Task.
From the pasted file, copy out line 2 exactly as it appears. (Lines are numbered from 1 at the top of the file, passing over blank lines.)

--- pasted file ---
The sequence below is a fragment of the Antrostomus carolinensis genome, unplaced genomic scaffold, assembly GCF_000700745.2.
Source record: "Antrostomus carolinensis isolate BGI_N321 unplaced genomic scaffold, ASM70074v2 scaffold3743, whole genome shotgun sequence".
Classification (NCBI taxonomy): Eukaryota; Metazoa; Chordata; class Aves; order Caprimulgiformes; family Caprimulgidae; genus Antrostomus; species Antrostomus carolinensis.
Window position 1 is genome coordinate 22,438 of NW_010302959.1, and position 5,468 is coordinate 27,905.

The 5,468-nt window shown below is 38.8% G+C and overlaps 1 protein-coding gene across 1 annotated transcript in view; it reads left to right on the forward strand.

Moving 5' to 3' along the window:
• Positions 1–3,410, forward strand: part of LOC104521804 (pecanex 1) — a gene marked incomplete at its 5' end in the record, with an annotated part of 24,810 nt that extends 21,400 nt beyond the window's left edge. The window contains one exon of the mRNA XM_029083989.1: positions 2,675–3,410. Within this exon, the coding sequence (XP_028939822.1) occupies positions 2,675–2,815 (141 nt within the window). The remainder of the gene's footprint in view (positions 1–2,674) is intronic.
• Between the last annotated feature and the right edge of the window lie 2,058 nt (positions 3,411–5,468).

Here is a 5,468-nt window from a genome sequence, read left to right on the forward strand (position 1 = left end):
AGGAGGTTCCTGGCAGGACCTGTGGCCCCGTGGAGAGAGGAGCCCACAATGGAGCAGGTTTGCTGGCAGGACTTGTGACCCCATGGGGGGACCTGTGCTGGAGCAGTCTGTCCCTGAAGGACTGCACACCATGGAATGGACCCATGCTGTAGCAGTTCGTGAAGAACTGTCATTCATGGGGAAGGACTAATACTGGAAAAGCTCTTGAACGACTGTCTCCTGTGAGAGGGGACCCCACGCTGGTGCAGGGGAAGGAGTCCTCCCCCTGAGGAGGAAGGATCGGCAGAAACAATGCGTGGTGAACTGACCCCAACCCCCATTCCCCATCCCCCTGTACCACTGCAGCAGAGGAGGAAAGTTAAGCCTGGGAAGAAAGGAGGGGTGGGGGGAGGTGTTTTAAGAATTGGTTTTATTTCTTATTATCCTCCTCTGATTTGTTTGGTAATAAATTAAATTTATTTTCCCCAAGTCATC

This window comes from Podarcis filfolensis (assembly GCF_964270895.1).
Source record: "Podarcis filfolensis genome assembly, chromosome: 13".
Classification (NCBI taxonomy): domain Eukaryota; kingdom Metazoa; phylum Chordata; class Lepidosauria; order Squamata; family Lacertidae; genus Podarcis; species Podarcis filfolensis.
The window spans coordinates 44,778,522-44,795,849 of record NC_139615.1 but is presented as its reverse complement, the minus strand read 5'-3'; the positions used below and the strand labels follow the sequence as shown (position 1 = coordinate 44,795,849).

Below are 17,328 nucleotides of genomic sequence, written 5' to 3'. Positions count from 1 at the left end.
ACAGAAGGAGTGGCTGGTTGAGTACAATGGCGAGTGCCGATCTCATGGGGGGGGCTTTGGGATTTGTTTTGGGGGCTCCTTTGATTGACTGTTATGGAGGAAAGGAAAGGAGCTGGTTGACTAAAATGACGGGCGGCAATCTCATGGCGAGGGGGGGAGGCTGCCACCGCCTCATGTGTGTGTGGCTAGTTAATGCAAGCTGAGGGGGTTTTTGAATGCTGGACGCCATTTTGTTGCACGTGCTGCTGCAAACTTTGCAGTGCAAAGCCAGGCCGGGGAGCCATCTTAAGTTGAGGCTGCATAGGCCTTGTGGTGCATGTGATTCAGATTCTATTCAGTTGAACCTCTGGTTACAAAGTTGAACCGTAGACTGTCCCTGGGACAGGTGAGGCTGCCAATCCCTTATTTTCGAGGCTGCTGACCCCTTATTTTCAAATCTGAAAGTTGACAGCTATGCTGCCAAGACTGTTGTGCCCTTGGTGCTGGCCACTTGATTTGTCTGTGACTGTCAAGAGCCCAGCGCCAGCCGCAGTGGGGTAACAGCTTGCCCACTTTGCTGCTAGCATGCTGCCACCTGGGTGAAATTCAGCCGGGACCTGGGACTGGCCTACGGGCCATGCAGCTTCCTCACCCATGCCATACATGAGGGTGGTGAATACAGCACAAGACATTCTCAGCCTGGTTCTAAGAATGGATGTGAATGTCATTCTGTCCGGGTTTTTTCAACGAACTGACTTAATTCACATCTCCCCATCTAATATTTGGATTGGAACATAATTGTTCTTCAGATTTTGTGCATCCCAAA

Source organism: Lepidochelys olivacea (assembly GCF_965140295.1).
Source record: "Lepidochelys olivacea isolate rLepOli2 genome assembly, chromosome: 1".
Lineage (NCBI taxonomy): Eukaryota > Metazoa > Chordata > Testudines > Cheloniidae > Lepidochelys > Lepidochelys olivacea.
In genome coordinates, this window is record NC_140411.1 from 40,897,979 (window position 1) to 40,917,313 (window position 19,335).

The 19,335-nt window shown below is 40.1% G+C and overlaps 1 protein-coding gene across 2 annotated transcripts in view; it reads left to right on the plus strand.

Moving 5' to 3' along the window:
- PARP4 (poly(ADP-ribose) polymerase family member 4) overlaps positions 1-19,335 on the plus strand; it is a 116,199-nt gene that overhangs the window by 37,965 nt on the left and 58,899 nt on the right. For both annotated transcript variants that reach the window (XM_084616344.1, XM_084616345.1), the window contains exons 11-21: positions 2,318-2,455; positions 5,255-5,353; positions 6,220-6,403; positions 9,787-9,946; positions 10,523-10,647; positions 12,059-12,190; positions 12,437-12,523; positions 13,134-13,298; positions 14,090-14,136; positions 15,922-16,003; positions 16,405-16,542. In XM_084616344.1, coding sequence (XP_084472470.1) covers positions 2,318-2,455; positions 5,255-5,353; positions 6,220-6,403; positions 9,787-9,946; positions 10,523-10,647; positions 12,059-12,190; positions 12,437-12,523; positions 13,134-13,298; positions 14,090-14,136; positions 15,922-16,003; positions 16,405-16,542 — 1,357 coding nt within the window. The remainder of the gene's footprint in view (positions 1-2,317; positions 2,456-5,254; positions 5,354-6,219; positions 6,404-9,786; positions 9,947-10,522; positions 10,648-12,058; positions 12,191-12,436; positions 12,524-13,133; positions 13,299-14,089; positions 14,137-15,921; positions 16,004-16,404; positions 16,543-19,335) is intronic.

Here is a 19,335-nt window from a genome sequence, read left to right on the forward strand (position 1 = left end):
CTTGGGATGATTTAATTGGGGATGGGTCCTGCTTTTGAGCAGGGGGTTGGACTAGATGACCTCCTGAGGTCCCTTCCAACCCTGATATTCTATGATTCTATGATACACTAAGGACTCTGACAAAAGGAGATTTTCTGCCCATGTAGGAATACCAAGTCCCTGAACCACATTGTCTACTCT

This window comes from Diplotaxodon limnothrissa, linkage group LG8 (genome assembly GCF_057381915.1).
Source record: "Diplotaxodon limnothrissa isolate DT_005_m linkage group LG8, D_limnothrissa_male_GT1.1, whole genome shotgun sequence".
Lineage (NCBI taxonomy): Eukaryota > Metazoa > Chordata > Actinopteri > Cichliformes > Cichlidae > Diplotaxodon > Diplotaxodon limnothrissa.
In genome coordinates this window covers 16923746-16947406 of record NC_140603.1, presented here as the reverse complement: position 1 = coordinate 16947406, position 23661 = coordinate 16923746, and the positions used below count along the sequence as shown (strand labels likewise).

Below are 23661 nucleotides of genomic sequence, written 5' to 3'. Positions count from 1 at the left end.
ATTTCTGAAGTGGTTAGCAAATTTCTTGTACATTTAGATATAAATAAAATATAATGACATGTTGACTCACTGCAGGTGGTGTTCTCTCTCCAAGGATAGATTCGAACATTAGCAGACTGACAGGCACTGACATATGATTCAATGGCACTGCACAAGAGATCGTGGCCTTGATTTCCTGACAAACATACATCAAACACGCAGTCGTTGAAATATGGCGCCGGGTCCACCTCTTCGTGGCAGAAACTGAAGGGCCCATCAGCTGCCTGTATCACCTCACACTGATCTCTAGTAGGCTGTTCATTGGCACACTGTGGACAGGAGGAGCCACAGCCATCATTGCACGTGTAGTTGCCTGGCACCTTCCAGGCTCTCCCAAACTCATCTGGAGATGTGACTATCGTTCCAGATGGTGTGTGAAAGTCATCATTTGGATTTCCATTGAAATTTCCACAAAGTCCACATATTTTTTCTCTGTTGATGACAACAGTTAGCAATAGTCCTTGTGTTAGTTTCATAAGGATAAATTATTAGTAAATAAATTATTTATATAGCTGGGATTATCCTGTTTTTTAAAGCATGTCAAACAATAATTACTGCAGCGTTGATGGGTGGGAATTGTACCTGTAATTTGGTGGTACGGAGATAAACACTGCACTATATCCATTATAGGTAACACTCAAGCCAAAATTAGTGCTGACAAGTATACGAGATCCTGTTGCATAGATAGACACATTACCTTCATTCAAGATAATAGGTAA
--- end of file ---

Source record: "Antrostomus carolinensis isolate BGI_N321 unplaced genomic scaffold, ASM70074v2 scaffold3743, whole genome shotgun sequence".